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Author: Stewart Shiu, Fifth Year Medical Student, University of Auckland, New Zealand, May 2016.


What is lithium?

Lithium is a chemical element and the lightest of the alkali metals. As it is highly reactive and flammable, it exists in nature in compounds. Lithium salts are used therapeutically in the treatment of mood disorders such as bipolar disorder and depression.

In New Zealand, lithium carbonate (a lithium salt) is fully subsidised and can be prescribed as 250 mg capsules, 250 mg or 400 mg tablets or 400 mg modified release tablets. Trade names include Lithicarb FC and Priadel. It is best taken with food to prevent nausea.

What is lithium used for?

Lithium is indicated for:

  • Prevention and treatment of mania, hypomania and depression in bipolar disorder
  • Prevention and treatment of recurrent unipolar depression
  • Combination therapy with other antidepressants for the treatment of depression.

Lithium has been used for over 60 years and is a mainstay in both prevention and acute treatment of bipolar disorder. Many placebo-controlled trials have shown its efficacy in reducing the frequency and severity of both the manic and depressive phases of bipolar disorder. It has also been shown to reduce the risk of suicide and death compared to placebo.

How long does it take for lithium to work?

If used for acute mania and hypomania, patients will experience a therapeutic effect within 6–10 days. When used for depression, there is a 6–8-week delay in its effect. Used for prevention, it can take 6–12 months before the full therapeutic effect is achieved.

What are the adverse effects of lithium?

Lithium has a narrow therapeutic index, which means there is a small difference between doses that are effective for treatment and toxic doses. Because of this, regular blood tests are needed to check serum lithium levels. As lithium is excreted from the body through the kidneys, caution is required in patients with renal failure, as they are more likely to suffer from lithium accumulation and toxicity.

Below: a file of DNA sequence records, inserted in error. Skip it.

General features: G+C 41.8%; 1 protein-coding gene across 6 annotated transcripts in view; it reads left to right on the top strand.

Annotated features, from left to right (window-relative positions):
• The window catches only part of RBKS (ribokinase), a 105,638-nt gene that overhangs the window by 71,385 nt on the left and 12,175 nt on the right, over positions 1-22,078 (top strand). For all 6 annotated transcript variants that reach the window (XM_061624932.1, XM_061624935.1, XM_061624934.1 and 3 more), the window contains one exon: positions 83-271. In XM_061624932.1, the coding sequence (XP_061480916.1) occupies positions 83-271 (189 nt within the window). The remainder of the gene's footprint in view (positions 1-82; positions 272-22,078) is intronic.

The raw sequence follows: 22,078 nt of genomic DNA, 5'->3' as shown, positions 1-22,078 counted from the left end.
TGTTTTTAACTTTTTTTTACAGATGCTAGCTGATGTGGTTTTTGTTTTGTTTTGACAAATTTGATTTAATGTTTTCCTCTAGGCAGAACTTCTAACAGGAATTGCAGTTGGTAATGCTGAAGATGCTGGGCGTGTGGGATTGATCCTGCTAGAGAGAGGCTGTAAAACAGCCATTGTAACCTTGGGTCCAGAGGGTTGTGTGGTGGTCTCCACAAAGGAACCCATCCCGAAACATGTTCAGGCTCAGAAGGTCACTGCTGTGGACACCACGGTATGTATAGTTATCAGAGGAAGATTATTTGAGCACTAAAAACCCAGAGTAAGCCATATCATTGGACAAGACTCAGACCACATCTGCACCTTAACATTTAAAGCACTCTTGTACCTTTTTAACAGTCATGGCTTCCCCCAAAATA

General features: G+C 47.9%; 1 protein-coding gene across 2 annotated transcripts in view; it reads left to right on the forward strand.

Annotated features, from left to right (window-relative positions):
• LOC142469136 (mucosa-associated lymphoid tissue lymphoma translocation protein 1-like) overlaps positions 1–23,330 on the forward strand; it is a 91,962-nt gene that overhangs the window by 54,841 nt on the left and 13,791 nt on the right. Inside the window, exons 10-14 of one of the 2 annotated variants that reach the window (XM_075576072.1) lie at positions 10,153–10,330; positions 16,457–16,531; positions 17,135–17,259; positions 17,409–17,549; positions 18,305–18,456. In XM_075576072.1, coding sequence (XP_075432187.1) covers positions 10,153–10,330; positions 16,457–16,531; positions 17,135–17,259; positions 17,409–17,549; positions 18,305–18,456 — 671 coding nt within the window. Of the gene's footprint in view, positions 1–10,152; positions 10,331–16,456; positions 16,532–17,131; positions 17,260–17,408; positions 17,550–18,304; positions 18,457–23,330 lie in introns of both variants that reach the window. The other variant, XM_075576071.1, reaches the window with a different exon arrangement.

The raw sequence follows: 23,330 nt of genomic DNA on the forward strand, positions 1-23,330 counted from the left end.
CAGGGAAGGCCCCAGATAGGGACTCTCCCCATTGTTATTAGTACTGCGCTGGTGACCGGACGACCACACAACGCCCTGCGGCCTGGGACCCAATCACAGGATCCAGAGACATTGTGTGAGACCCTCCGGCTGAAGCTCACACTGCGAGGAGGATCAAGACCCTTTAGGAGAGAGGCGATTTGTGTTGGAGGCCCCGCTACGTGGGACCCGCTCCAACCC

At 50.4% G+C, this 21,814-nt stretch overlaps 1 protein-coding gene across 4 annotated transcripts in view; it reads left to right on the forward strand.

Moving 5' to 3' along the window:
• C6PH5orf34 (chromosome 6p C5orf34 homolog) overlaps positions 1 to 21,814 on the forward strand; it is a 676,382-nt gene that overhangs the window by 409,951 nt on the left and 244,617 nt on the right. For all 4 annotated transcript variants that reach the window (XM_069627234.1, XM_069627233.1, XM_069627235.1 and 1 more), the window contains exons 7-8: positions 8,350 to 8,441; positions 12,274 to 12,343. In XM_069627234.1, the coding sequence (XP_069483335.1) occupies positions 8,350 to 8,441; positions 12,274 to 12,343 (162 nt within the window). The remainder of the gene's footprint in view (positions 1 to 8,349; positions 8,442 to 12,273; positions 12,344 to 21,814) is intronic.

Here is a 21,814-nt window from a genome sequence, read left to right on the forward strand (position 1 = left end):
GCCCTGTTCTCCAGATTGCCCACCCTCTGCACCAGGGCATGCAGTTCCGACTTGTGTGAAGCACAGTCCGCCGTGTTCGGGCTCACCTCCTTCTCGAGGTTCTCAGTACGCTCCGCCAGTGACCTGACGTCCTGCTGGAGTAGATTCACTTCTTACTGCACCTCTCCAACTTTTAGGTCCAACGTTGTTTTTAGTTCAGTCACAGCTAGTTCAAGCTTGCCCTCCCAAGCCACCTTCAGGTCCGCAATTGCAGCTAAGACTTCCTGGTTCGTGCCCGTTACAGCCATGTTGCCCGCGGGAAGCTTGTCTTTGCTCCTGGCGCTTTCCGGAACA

The adverse effects of lithium are usually dose-dependent and occur when serum lithium levels are above therapeutic levels. 

Gastrointestinal side effects of lithium

Nausea, vomiting, anorexia and diarrhoea are more common in the initial stages of lithium therapy when serum lithium levels are not yet stable.

Neurological side effects of lithium

At therapeutic levels, lithium can cause a persistent fine hand tremor, muscle weakness and rarely, extrapyramidal features. Tremors may be treated with a beta-blocker. Patients with lithium toxicity may have impaired consciousness, apathy, hyperreflexia, hypertonia, seizures and rarely, death. Prolonged toxic exposure can lead to brain damage. 

Endocrine side effects of lithium

Long-term lithium treatment, especially in middle-aged or older women, can result in hypothyroidism and euthyroid goitre, which responds well to treatment with supplementary thyroxine. Hypercalcaemia is reported in 10% of patients. Hypermagnesaemia and hyperparathyroidism have also been noted.

Renal side effects of lithium

Up to one-third of patients can develop nephrogenic diabetes insipidus, which presents as polyuria and polydipsia and is reversible on discontinuation of lithium. Long-term treatment on lithium can cause irreversible impairment of renal function.

Cardiac side effects of lithium

Lithium can cause ECG changes and arrhythmias due to QT prolongation­. A recent myocardial infarction is a contraindication to lithium use.

Cutaneous adverse effects of lithium

The skin is the organ most commonly adversely affected by lithium.

  • Men are more likely to be affected.
  • Lithium has a higher rate of causing adverse skin effects compared to other psychotropic drugs used for mood disorders.
  • Compared to other organ systems, adverse effects of the skin occur even if serum lithium is still in the normal therapeutic range.

It can cause the first presentation of a skin disease or can exacerbate an existing disease, such as psoriasis or acne.